What inspired Enslaved to Freedom?
Another difficult one!
I can’t really say anything inspired my present story. Not in the way of seeing a picture, hearing a song, or reading a book might give one an idea that kindles a flame and ignites a novel.
I was searching for something, in August of 2011, to write for my sister’s upcoming birthday. I was sitting alone outside, it was a bright, South Carolina, summer day; blue sky, unhindered sun, hot, stuffy air and I had some fresh paper on a clipboard staring up at me. With much, much prayer I just started penning one of my favorite scene-types; a man on a ship, overlooking the sea. Then the words to forget the horrors of my past came out and the Lord Jesus began opening Sullivan (the main character) to me. Little by little his life’s story, and present situation, began to unfold and the Lord has brought about Enslaved to Freedom.
What is it about?
Who will like it?
The book is aimed at mature audiences, men and women. Young people, in their mid-ish/late teens would also enjoy it.
Where can people get it?
Currently, it is in the finishing stages of writing. I’m trusting that the Lord will bless and allow it to be finished somewhere around the middle of this year. Depending on the way He takes me in publishing, I’m expecting it to be available around July or August 2013, primarily online.
Do you plan to write more books?
Certainly! Enslaved to Freedom has several sequels in the planning (all under the series title Unlikely Lives), and the Lord Jesus has blessed me with many ideas for other stories. Some will be pirate-themed like Enslaved to Freedom, but I have many thoughts for western settings, as well as the US Colonial and the Victorian Eras, slave stories, and others. So...there’s a variety!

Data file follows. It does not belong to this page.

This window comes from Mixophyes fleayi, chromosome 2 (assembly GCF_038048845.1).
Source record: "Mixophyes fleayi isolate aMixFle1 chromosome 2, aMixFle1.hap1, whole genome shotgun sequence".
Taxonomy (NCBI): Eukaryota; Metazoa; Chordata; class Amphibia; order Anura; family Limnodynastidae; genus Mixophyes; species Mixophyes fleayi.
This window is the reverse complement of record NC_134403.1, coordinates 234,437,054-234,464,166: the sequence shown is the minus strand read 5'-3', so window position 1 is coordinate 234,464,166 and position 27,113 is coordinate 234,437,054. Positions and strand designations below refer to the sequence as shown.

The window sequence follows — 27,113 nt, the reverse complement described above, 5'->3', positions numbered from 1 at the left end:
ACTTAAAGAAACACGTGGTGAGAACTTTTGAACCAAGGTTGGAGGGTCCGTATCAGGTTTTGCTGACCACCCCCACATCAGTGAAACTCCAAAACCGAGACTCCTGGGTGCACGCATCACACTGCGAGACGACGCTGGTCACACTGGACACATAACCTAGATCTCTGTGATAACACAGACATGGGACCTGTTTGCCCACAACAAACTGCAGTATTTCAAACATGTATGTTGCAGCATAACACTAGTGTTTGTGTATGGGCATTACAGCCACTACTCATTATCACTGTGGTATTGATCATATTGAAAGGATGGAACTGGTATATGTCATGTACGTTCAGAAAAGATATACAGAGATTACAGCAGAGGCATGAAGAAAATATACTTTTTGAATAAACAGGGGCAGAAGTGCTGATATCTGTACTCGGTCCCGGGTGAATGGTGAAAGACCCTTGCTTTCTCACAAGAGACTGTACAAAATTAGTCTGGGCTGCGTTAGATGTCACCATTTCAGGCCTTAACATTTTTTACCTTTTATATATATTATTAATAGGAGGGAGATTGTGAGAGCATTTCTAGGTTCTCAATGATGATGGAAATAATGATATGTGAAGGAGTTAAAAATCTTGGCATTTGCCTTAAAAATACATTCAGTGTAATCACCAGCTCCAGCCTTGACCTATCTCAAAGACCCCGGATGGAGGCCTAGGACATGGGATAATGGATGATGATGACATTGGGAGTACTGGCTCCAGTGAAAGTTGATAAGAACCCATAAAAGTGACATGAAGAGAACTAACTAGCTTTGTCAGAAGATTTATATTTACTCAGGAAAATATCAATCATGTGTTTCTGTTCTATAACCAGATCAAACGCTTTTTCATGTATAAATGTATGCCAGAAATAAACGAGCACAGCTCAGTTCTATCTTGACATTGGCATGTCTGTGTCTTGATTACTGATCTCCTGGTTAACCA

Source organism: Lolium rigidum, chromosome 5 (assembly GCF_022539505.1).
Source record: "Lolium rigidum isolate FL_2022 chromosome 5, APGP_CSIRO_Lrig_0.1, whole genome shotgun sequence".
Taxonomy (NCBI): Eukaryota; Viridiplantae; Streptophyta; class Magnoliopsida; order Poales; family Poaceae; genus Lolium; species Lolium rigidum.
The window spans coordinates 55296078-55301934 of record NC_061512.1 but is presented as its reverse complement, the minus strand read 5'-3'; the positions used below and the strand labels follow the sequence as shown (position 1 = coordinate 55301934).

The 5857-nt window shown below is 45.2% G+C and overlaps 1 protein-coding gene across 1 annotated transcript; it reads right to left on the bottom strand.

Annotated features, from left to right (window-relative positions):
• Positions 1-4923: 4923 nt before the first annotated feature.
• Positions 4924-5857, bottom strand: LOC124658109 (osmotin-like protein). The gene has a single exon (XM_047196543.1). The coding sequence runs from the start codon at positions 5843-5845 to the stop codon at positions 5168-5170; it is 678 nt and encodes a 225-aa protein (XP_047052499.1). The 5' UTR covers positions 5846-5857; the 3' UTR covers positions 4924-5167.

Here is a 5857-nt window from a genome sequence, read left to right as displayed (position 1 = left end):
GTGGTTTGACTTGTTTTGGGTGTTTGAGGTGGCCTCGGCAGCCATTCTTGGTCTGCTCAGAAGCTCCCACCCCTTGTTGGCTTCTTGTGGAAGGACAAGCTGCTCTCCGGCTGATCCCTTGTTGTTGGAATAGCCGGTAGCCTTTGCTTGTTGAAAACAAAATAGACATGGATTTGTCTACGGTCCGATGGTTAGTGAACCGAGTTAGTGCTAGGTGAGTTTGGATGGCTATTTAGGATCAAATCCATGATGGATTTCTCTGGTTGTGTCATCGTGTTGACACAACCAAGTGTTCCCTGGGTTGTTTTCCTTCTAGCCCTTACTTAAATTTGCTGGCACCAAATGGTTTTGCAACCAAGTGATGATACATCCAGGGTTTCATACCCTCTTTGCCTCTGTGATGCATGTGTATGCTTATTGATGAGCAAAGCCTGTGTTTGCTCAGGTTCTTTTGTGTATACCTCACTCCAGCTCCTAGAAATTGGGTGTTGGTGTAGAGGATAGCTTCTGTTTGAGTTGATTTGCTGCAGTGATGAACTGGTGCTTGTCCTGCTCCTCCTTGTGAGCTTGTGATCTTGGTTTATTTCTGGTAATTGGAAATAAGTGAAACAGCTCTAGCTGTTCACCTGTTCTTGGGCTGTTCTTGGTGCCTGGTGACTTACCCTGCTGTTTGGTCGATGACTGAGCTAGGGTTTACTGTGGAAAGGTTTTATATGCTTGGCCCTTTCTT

What is the biggest thing you have learned about writing while working on Enslaved to Freedom?
To trust the Lord! I used to write and depend so much on myself, my ability, my reasoning to figure out characters, plots, settings, to make scenes just right. But writing Enslaved to Freedom has been a huge lesson – and test – of faith. From the first page to where I am now, I have had to pray, seek the Lord Jesus, and trust Him for the outcome. My goal in writing has always been to glorify the Lord, and to help others to see Him and trust in Him. When I first began Enslaved to Freedom, and as it has grown, it has seemed in complete rebellion to that goal. But with much prayer, the Lord Jesus has brought me on through the story; trusting in Him the characters have developed – so much more deeply than if I had just worked them out on my own intellect – and I am beginning to see the bright light at the end of the tunnel; the light that says, “This is what it’s all about; here’s the purpose. What you thought was not working out has become something beautiful.” So, certainly the biggest thing I’ve learned about writing is to trust the Lord! To simply be a pencil in His Hands.
Do you have any final thoughts?
Well...as a final thought, I’ll just say that I think one of the most important things in writing is purpose. I think it’s important that every writer take a moment, every so often, to examine his/her purpose for writing. Write it out, journal it – and do it honestly. Writing is like anything else, there has to be a meaning to it or one will find herself spending hours toiling and laboring only to look back and think to herself, “What a waste!”
There has to be a purpose.
Thank you for having me here on Homeschool Authors, Sarah, and thank all your readers for taking the time to read this interview. It’s been wonderful answering all these thought-provoking questions, and I pray I can have a chance to return the favor sometime!
Find out more about April on her blog